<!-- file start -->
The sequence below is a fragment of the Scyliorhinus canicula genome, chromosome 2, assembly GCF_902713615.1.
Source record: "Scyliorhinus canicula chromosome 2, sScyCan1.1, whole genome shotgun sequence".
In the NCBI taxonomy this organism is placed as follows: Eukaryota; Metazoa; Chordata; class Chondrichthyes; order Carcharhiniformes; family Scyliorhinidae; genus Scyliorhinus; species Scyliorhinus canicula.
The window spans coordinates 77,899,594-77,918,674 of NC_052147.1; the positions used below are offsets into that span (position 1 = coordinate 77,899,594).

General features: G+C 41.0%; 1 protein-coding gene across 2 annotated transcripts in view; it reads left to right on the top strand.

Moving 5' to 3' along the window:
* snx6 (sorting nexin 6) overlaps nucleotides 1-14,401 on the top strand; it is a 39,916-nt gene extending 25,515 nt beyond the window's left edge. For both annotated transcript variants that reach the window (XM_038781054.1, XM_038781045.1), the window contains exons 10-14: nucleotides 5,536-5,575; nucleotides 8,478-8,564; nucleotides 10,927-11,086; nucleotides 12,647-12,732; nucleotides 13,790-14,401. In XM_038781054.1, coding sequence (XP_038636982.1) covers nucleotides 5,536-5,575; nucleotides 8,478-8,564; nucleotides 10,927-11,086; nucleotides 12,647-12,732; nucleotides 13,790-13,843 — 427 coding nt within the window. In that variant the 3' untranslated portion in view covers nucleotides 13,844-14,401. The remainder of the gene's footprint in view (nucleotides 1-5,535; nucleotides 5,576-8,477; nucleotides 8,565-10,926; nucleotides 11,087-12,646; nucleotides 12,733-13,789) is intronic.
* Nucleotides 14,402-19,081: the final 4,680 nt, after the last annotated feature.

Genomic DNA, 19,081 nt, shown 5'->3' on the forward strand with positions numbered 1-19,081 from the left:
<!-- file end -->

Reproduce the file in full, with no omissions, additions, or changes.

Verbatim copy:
The sequence below is a fragment of the Scyliorhinus canicula genome, chromosome 2, assembly GCF_902713615.1.
Source record: "Scyliorhinus canicula chromosome 2, sScyCan1.1, whole genome shotgun sequence".
In the NCBI taxonomy this organism is placed as follows: Eukaryota; Metazoa; Chordata; class Chondrichthyes; order Carcharhiniformes; family Scyliorhinidae; genus Scyliorhinus; species Scyliorhinus canicula.
The window spans coordinates 77,899,594-77,918,674 of NC_052147.1; the positions used below are offsets into that span (position 1 = coordinate 77,899,594).

General features: G+C 41.0%; 1 protein-coding gene across 2 annotated transcripts in view; it reads left to right on the top strand.

Moving 5' to 3' along the window:
* snx6 (sorting nexin 6) overlaps nucleotides 1-14,401 on the top strand; it is a 39,916-nt gene extending 25,515 nt beyond the window's left edge. For both annotated transcript variants that reach the window (XM_038781054.1, XM_038781045.1), the window contains exons 10-14: nucleotides 5,536-5,575; nucleotides 8,478-8,564; nucleotides 10,927-11,086; nucleotides 12,647-12,732; nucleotides 13,790-14,401. In XM_038781054.1, coding sequence (XP_038636982.1) covers nucleotides 5,536-5,575; nucleotides 8,478-8,564; nucleotides 10,927-11,086; nucleotides 12,647-12,732; nucleotides 13,790-13,843 — 427 coding nt within the window. In that variant the 3' untranslated portion in view covers nucleotides 13,844-14,401. The remainder of the gene's footprint in view (nucleotides 1-5,535; nucleotides 5,576-8,477; nucleotides 8,565-10,926; nucleotides 11,087-12,646; nucleotides 12,733-13,789) is intronic.
* Nucleotides 14,402-19,081: the final 4,680 nt, after the last annotated feature.

Genomic DNA, 19,081 nt, shown 5'->3' on the forward strand with positions numbered 1-19,081 from the left: